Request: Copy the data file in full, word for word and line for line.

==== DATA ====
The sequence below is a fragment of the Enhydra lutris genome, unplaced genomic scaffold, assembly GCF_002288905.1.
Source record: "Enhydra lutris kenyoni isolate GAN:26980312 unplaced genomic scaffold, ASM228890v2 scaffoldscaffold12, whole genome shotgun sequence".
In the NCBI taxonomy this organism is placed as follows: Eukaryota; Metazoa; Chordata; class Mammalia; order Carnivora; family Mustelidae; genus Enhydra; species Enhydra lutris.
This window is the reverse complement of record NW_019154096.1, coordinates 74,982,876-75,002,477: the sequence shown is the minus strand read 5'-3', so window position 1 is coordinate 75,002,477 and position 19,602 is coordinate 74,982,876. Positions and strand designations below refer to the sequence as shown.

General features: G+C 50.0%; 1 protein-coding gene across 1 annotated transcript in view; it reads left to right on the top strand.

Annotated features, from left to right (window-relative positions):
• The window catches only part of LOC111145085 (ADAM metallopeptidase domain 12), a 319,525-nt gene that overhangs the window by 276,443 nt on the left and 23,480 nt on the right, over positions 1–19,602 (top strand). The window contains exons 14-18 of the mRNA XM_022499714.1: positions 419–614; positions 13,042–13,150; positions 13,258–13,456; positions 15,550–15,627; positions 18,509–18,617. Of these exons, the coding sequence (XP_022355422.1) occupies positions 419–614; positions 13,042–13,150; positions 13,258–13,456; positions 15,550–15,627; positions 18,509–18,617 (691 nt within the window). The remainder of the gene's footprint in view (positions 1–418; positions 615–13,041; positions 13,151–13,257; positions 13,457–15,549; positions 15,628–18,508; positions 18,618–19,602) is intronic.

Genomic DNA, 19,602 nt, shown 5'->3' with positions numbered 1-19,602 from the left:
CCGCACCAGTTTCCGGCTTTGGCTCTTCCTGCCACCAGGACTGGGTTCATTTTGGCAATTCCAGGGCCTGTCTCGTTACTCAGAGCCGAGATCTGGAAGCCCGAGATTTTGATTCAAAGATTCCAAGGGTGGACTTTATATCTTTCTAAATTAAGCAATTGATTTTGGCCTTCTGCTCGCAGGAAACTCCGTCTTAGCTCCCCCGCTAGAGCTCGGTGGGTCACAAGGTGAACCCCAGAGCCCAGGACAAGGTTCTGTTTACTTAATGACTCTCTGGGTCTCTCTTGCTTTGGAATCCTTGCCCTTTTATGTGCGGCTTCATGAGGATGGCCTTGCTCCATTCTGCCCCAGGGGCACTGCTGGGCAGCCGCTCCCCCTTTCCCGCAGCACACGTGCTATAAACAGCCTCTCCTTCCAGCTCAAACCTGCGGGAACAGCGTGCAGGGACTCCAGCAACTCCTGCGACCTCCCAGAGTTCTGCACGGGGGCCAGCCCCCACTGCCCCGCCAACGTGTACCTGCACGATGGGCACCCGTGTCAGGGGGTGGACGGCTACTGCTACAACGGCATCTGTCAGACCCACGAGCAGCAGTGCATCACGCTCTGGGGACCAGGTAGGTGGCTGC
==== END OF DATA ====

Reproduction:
The sequence below is a fragment of the Enhydra lutris genome, unplaced genomic scaffold, assembly GCF_002288905.1.
Source record: "Enhydra lutris kenyoni isolate GAN:26980312 unplaced genomic scaffold, ASM228890v2 scaffoldscaffold12, whole genome shotgun sequence".
In the NCBI taxonomy this organism is placed as follows: Eukaryota; Metazoa; Chordata; class Mammalia; order Carnivora; family Mustelidae; genus Enhydra; species Enhydra lutris.
This window is the reverse complement of record NW_019154096.1, coordinates 74,982,876-75,002,477: the sequence shown is the minus strand read 5'-3', so window position 1 is coordinate 75,002,477 and position 19,602 is coordinate 74,982,876. Positions and strand designations below refer to the sequence as shown.

General features: G+C 50.0%; 1 protein-coding gene across 1 annotated transcript in view; it reads left to right on the top strand.

Annotated features, from left to right (window-relative positions):
• The window catches only part of LOC111145085 (ADAM metallopeptidase domain 12), a 319,525-nt gene that overhangs the window by 276,443 nt on the left and 23,480 nt on the right, over positions 1–19,602 (top strand). The window contains exons 14-18 of the mRNA XM_022499714.1: positions 419–614; positions 13,042–13,150; positions 13,258–13,456; positions 15,550–15,627; positions 18,509–18,617. Of these exons, the coding sequence (XP_022355422.1) occupies positions 419–614; positions 13,042–13,150; positions 13,258–13,456; positions 15,550–15,627; positions 18,509–18,617 (691 nt within the window). The remainder of the gene's footprint in view (positions 1–418; positions 615–13,041; positions 13,151–13,257; positions 13,457–15,549; positions 15,628–18,508; positions 18,618–19,602) is intronic.

Genomic DNA, 19,602 nt, shown 5'->3' with positions numbered 1-19,602 from the left:
CCGCACCAGTTTCCGGCTTTGGCTCTTCCTGCCACCAGGACTGGGTTCATTTTGGCAATTCCAGGGCCTGTCTCGTTACTCAGAGCCGAGATCTGGAAGCCCGAGATTTTGATTCAAAGATTCCAAGGGTGGACTTTATATCTTTCTAAATTAAGCAATTGATTTTGGCCTTCTGCTCGCAGGAAACTCCGTCTTAGCTCCCCCGCTAGAGCTCGGTGGGTCACAAGGTGAACCCCAGAGCCCAGGACAAGGTTCTGTTTACTTAATGACTCTCTGGGTCTCTCTTGCTTTGGAATCCTTGCCCTTTTATGTGCGGCTTCATGAGGATGGCCTTGCTCCATTCTGCCCCAGGGGCACTGCTGGGCAGCCGCTCCCCCTTTCCCGCAGCACACGTGCTATAAACAGCCTCTCCTTCCAGCTCAAACCTGCGGGAACAGCGTGCAGGGACTCCAGCAACTCCTGCGACCTCCCAGAGTTCTGCACGGGGGCCAGCCCCCACTGCCCCGCCAACGTGTACCTGCACGATGGGCACCCGTGTCAGGGGGTGGACGGCTACTGCTACAACGGCATCTGTCAGACCCACGAGCAGCAGTGCATCACGCTCTGGGGACCAGGTAGGTGGCTGC